Captain Marvel is the formulaic and quintessential CGI-heavy Marvel movie. Even as an origin story, it doesn’t attempt to be any different than the ten or so other origin stories before it, striding well within the safety zone, avoiding any offensive tripwires. On the surface, it’s a fun romp with enough action, adventure, and visuals to delight the MCU fans. Deeper down, it’s a two-hour story about flying higher, further, faster when things get tough. It might not have the same effect on everyone, but it does bring hope and joy to the fans of the source material, as well as people without a hero of their own. Captain Marvel creates a strong role model, and gets the nod of approval from fans as it brings everything that Carol Danvers encompasses into movie form.
There’s this belief out there that comic book movies need to deconstruct the characters to reach a wider audience. Apparently, changing important parts of said characters’ rich histories will make them more relatable, easier to digest. It’s true that not everyone has the encyclopedic knowledge of every Marvel character that has ever been written, but that doesn’t mean they need to be changed. There’s a simple solution to this non-existent obstacle: the filmmakers simply need to portray the source material as they are originally written. Compact the origin story, remove anything that may be deemed a little too far-fetched, and adapt to it to more modern times. Luckily, the film had Kelly Sue DeConnick’s successful reboot to use as a basis, and even used her as a consultant.
Here’s a secret for those who haven’t read many superhero comics: comics typically return to the status quo, and any major changes coincide with major cultural and social landmarks. No matter how many times Captain Marvel faces the Kree, the Skrulls, or another threat, she will always return to her warrior hero. Long-time fans know that status quo is everything in comics, but it doesn’t take away from their enjoyment. The Marvel movies do the same, because they know the formula works, and are able to keep the fans that aren’t looking for anything more than something fun. Remember that Iron Man released twelve years ago; adults might see Captain Marvel as formulaic, but more recent fans inducted into the Marvel world will see something brand new. They see Captain Marvel as their first hero, not a rehashing of an existing story.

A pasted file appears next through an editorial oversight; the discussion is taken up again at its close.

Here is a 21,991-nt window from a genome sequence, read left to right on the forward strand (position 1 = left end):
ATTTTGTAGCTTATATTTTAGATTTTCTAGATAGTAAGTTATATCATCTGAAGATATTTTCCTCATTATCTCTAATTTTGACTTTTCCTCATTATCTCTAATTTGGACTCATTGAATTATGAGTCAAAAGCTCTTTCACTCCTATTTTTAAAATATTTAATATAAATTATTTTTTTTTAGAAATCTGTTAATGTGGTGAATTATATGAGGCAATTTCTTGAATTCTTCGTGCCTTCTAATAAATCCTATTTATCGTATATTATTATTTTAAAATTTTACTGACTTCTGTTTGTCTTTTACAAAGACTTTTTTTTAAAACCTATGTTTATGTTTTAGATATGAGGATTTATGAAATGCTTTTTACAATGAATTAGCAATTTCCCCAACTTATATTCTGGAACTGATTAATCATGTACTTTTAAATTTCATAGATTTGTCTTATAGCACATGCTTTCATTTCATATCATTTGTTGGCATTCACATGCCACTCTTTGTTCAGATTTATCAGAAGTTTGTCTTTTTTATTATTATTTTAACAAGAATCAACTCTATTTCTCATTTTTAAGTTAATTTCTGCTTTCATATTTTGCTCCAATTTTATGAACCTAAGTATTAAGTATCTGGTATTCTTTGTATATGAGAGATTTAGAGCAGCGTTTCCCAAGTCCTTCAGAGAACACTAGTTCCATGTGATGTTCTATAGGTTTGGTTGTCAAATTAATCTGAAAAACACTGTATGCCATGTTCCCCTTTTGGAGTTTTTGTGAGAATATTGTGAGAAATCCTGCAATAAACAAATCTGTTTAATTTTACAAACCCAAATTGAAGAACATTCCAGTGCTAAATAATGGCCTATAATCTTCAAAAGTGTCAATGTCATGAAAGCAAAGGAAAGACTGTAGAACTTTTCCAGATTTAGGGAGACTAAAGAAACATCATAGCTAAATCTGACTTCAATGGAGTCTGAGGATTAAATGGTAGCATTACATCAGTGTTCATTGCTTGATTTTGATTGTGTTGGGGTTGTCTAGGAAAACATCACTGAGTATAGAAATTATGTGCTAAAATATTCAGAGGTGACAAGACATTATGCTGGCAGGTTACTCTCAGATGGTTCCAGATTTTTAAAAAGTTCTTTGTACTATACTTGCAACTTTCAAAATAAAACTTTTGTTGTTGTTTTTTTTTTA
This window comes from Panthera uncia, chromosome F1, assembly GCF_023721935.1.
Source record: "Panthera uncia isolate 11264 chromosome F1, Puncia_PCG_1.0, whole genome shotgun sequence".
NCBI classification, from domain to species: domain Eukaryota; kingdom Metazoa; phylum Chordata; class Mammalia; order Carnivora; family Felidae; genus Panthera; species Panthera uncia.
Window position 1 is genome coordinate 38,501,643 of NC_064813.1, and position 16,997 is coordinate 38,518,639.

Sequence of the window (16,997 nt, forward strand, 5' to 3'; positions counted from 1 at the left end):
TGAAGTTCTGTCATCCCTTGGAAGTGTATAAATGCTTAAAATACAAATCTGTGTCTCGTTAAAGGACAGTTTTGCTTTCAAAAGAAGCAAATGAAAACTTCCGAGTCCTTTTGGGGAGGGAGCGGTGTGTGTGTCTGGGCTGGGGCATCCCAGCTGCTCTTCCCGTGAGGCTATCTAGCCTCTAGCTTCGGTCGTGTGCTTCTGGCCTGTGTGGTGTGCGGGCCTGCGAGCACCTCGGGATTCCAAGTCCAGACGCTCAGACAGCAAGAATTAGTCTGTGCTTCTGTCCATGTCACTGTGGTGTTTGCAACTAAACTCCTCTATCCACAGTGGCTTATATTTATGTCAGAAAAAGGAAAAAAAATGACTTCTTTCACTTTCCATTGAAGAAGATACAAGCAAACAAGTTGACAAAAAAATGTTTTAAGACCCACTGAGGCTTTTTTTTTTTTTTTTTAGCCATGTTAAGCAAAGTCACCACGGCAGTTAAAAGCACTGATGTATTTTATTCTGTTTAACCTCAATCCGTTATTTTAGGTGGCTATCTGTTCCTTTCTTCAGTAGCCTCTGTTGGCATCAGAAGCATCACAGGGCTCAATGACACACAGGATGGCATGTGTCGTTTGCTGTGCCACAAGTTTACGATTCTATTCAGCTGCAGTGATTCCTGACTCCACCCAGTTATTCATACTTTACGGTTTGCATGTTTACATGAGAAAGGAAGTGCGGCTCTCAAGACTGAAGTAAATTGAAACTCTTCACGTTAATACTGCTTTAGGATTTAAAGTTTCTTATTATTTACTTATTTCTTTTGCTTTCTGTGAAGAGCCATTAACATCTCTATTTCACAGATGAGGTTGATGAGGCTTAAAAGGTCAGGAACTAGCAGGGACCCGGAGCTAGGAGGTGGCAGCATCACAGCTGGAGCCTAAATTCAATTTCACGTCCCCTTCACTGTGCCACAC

Not every movie needs to be for everyone, but everyone needs a movie. When Carol Danvers became the new Captain Marvel, the readership changed. It attracted a bigger female audience, giving the world a strong heroine who wasn’t a composite of bad 80s and 90s clichés. Kelly Sue DeConnick gave a disenfranchised group a hero to lean on and believe in. There are enough male-dominated comics and movies in the world to fill a library; if one of them doesn’t entertain, the one next on the shelf could probably fill that void. It’s not the same for female heroes. Their comics are far a few in between, and only recently are they starting to become more popular.
It’s been more than a decade of movies starring heroes who are part of the demographics of 18-30-year-old men. If Doctor Strange didn’t do it for you, then there’s always Iron Man, or Ant-Man, or Captain America. Black Widow and Okoye are incredibly popular, but are lacking a franchise of their own — even in the Avengers films they play supporting characters — so it’s about time that a heroine starred in her own feature. Captain Marvel needed to be made so that newer audiences can look up at her with wide-eyed wonder, and believe that they have a badass hero to represent them.
Every hero in the Marvel Universe represents a different aspect of the self. Captain Marvel emphasizes girl power as much as Captain America emphasizes fighting bullies, as Iron Man emphasizes humility. It doesn’t matter if it the new movie is slightly formulaic, nor does it matter that it doesn’t speak to everyone on the same level, because it speaks to people who are looking for some inspiration and hope. It needs to speak to the right people — the fans — and for everyone who feels that they are being held back. Captain Marvel accomplishes what it wants to do, even if it plays it safe. She is a refreshing take on the superhero genre, and though her movie might not be as down-to-earth as the others, it still holds strong.